If you, like me, have been obsessing over profits-per-partner figures since the 1990s (sad, I know), the name of Robins Kaplan Miller & Ciresi should ring a bell. In the Am Law 100 rankings for 2000, based on 1999 revenue and profit figures, the Minneapolis-based firm boasted profits per partner of over $3 million — beating Cravath and all the other New York shops that year, except for Wachtell Lipton. RKMC earned a nine-figure fee for its work on a giant tobacco-industry settlement.
Since then, the firm has chugged along nicely. It remains in the NLJ 350, the nation’s 350 largest law firms based on size, and in the Am Law 200, the nation’s 200 top firms ranked by revenue.
Earlier this week, we received reports of Robins Kaplan planning to close its Atlanta office, which currently has around a dozen lawyers. One source told us that employees were notified well in advance of the actual closing so they would have time to look for new positions. We reached out to Robins Kaplan, which confirmed the news in this statement:
Yes, we will be closing our Atlanta office, and our decision is based on the firm’s focus on opportunities in other areas. As a firm, Robins Kaplan has performed exceptionally well, especially over the past several years. As our clients’ needs have changed, so do we to better serve them. The opening of our three new offices — in Silicon Valley, and North & South Dakota — in the past two months supports our firm’s strength and shift in focus. We are working on a transition plan to assist our attorneys and staff, which may include relocation to different offices.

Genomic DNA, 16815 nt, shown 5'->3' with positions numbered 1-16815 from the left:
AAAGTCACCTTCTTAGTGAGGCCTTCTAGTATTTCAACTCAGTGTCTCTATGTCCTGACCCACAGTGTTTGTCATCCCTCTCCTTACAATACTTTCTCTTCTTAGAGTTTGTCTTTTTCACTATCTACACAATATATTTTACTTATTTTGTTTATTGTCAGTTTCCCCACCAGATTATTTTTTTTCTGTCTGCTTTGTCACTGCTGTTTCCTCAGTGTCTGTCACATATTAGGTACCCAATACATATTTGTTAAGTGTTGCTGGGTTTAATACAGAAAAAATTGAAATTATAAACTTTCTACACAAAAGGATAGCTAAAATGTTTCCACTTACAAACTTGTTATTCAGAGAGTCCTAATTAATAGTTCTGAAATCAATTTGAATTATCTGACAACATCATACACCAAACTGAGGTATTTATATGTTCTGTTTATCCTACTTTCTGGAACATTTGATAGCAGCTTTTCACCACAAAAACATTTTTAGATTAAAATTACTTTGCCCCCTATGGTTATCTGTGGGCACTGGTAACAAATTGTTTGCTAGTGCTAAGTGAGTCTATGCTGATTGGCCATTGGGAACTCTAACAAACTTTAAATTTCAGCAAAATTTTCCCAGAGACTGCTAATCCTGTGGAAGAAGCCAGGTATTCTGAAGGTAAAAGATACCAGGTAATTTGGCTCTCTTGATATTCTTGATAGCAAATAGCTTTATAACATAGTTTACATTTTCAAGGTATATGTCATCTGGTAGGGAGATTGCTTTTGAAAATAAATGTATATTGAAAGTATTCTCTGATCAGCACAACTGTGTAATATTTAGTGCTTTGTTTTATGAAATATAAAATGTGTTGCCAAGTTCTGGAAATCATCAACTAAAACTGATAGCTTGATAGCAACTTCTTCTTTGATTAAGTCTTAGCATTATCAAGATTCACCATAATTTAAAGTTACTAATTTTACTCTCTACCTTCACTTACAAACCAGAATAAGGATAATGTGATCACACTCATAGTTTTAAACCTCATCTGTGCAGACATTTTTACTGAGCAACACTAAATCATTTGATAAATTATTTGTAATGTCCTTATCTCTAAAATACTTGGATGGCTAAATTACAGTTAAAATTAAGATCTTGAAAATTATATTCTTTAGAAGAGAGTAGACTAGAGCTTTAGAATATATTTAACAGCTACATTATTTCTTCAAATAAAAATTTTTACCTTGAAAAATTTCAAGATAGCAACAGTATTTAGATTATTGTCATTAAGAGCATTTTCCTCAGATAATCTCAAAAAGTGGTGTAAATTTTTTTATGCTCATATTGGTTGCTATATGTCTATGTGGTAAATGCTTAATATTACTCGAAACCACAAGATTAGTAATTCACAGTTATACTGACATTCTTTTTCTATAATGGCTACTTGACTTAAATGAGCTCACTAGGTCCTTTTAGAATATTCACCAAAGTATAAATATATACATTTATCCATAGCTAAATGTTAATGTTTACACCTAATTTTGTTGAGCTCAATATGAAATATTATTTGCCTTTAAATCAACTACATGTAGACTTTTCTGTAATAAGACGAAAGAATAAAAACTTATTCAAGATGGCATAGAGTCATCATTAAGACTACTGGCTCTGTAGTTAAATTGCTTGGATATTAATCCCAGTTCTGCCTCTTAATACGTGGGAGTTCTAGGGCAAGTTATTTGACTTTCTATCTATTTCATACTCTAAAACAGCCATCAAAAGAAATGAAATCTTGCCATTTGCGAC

Change is inevitable — and there has been a lot of change at Robins Kaplan this year. On February 1, name partner Michael Ciresi left RKMC to form his own firm, Ciresi Conlin LLP. With the departure of “C, ” the firm of “RKMC” became simply “RK, ” officially changing its name to “Robins Kaplan LLP.” (Sorry about that, Mr. Miller — but as a 1964 law school graduate, you’re probably close to retirement anyway.)